Working life (immunology)

This page provides useful information about the roles and responsibilities of immunologists, where they work, who they work with and what they feel about their role.

“I’m fascinated by immunology because inflammation and the appropriate resolution of inflammation are of enormous importance in such a wide diversity of human physiological and pathological processes, from autoimmunity and infection to development and ageing. Understanding these concepts helps us better understand clinical medicine, develop new interventions and ultimately care for patients more effectively.”  Medical student.

How your time is spent

A typical day in the life of a clinical immunologist is likely to begin with a clinic of 5-10 patients in one of the following:

  • an outpatient clinic for new and established patients with immunodeficiency
  • a clinic for patients with severe allergy, possibly including desensitisation immunotherapy (involves the administration of gradually increasing doses of allergen extracts by injection, drops or tablets)
  • a joint clinic with rheumatology colleagues for patients with systemic autoimmune disease and vasculitis

The rest of the day is usually spent interpreting and discussing interesting laboratory results with clinical colleagues, attending clinical meetings and teaching. Clinical work is predominantly outpatient based, with a frequent need to provide opinions on inpatients.

On call and working hours

Immunologists generally work a  from Monday-Friday traditional working day pattern, from 8.30 am or 9.00 am to around  5.00pm or 6 pm.  At present they often provide out of hours telephone advice to doctors.

There is an increasing demand for extended out of hours support (both laboratory and clinical) and so the demands for irregular working hours could change.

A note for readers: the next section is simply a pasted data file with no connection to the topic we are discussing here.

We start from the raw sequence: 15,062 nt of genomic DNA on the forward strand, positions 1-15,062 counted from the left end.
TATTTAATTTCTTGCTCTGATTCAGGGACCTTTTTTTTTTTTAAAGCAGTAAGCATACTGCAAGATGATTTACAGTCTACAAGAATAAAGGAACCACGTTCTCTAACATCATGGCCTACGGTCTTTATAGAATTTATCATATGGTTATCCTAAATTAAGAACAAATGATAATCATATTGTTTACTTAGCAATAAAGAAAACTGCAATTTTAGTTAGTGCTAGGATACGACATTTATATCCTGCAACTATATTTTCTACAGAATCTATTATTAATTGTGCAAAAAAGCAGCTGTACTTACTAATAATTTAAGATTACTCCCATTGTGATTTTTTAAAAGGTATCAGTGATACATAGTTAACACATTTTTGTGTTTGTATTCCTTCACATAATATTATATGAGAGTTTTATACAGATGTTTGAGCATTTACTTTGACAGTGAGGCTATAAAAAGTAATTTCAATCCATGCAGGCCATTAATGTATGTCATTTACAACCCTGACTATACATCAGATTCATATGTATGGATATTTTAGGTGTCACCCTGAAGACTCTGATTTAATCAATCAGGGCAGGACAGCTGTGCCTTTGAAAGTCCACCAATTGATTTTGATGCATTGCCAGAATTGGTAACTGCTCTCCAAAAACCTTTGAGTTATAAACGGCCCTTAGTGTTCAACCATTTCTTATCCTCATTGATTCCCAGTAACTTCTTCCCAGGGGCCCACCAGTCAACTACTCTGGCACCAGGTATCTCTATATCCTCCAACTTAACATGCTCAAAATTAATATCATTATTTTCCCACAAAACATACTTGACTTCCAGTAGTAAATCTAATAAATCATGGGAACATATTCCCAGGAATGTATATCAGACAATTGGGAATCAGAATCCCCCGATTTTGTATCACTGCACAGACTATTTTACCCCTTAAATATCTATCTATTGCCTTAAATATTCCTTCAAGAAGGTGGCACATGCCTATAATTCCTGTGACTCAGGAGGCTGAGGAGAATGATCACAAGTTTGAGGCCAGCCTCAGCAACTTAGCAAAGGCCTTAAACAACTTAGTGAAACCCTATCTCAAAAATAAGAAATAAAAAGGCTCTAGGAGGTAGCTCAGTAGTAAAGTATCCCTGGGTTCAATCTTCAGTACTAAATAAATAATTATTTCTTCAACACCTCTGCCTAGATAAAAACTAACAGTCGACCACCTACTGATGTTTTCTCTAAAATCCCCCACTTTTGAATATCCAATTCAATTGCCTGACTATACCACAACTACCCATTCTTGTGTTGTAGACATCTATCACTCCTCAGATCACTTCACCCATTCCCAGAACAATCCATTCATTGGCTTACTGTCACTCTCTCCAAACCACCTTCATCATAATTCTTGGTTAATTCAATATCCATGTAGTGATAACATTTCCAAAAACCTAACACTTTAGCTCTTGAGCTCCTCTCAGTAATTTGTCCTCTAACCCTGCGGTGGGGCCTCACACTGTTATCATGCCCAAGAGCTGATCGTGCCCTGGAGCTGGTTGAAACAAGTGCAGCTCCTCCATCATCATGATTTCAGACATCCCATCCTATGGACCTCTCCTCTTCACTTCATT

• Immunologists work alongside:

    • specialist nurses
    • medical secretaries and administrative staff

    They also work closely with:

    • GPs
    • paediatricians
    • pathologists
    • other specialists involved in multi-system disease, eg rheumatologists
    • Infectious diseases doctors
  • Clinical immunology suits trainees who like the challenge of caring for patients of all ages with a variety of disorders ranging from immune system failure to an over-zealous immune system. It also appeals to those who like diagnostic challenges and using cutting-edge immunomodulatory) therapies (interventions that modify the immune response as well as established therapies.

    Keeping up with the fast pace of advances in immunology can be challenging but there are good opportunities in teaching and research for those who are particularly attracted to the science-based aspects of the specialty.

    Immunology supports a good work-life balance, since specialists are rarely required to be in hospital out of hours and flexible working patterns are well-established in the specialty.

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